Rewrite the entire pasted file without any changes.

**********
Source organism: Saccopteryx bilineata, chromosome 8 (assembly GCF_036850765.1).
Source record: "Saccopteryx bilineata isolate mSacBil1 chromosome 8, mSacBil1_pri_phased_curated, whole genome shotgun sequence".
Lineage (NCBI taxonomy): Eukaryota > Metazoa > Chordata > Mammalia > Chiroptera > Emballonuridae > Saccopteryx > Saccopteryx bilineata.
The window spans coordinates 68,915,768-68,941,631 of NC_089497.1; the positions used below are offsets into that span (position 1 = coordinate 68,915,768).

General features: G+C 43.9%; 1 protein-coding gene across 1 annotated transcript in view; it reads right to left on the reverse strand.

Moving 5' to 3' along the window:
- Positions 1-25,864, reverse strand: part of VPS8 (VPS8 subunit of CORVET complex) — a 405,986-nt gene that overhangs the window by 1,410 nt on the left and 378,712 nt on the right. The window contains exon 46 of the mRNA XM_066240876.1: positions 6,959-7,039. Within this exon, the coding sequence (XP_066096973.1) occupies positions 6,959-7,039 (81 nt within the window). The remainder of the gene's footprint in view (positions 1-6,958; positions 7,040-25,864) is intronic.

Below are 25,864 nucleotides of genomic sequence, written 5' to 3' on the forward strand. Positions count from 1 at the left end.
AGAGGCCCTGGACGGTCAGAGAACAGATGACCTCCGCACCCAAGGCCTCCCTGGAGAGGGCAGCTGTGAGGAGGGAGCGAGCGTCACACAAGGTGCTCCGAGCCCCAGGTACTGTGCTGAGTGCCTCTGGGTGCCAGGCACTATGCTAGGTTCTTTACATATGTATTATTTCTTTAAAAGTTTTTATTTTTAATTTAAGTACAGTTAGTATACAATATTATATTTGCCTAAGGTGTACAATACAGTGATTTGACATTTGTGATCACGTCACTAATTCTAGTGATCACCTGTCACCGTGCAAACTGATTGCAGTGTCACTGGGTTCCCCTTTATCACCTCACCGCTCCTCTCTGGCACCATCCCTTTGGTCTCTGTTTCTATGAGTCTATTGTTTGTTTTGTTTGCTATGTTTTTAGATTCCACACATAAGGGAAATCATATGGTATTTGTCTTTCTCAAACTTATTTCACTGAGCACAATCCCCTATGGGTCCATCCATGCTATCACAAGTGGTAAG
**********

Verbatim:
Source organism: Saccopteryx bilineata, chromosome 8 (assembly GCF_036850765.1).
Source record: "Saccopteryx bilineata isolate mSacBil1 chromosome 8, mSacBil1_pri_phased_curated, whole genome shotgun sequence".
Lineage (NCBI taxonomy): Eukaryota > Metazoa > Chordata > Mammalia > Chiroptera > Emballonuridae > Saccopteryx > Saccopteryx bilineata.
The window spans coordinates 68,915,768-68,941,631 of NC_089497.1; the positions used below are offsets into that span (position 1 = coordinate 68,915,768).

General features: G+C 43.9%; 1 protein-coding gene across 1 annotated transcript in view; it reads right to left on the reverse strand.

Moving 5' to 3' along the window:
- Positions 1-25,864, reverse strand: part of VPS8 (VPS8 subunit of CORVET complex) — a 405,986-nt gene that overhangs the window by 1,410 nt on the left and 378,712 nt on the right. The window contains exon 46 of the mRNA XM_066240876.1: positions 6,959-7,039. Within this exon, the coding sequence (XP_066096973.1) occupies positions 6,959-7,039 (81 nt within the window). The remainder of the gene's footprint in view (positions 1-6,958; positions 7,040-25,864) is intronic.

Below are 25,864 nucleotides of genomic sequence, written 5' to 3' on the forward strand. Positions count from 1 at the left end.
AGAGGCCCTGGACGGTCAGAGAACAGATGACCTCCGCACCCAAGGCCTCCCTGGAGAGGGCAGCTGTGAGGAGGGAGCGAGCGTCACACAAGGTGCTCCGAGCCCCAGGTACTGTGCTGAGTGCCTCTGGGTGCCAGGCACTATGCTAGGTTCTTTACATATGTATTATTTCTTTAAAAGTTTTTATTTTTAATTTAAGTACAGTTAGTATACAATATTATATTTGCCTAAGGTGTACAATACAGTGATTTGACATTTGTGATCACGTCACTAATTCTAGTGATCACCTGTCACCGTGCAAACTGATTGCAGTGTCACTGGGTTCCCCTTTATCACCTCACCGCTCCTCTCTGGCACCATCCCTTTGGTCTCTGTTTCTATGAGTCTATTGTTTGTTTTGTTTGCTATGTTTTTAGATTCCACACATAAGGGAAATCATATGGTATTTGTCTTTCTCAAACTTATTTCACTGAGCACAATCCCCTATGGGTCCATCCATGCTATCACAAGTGGTAAG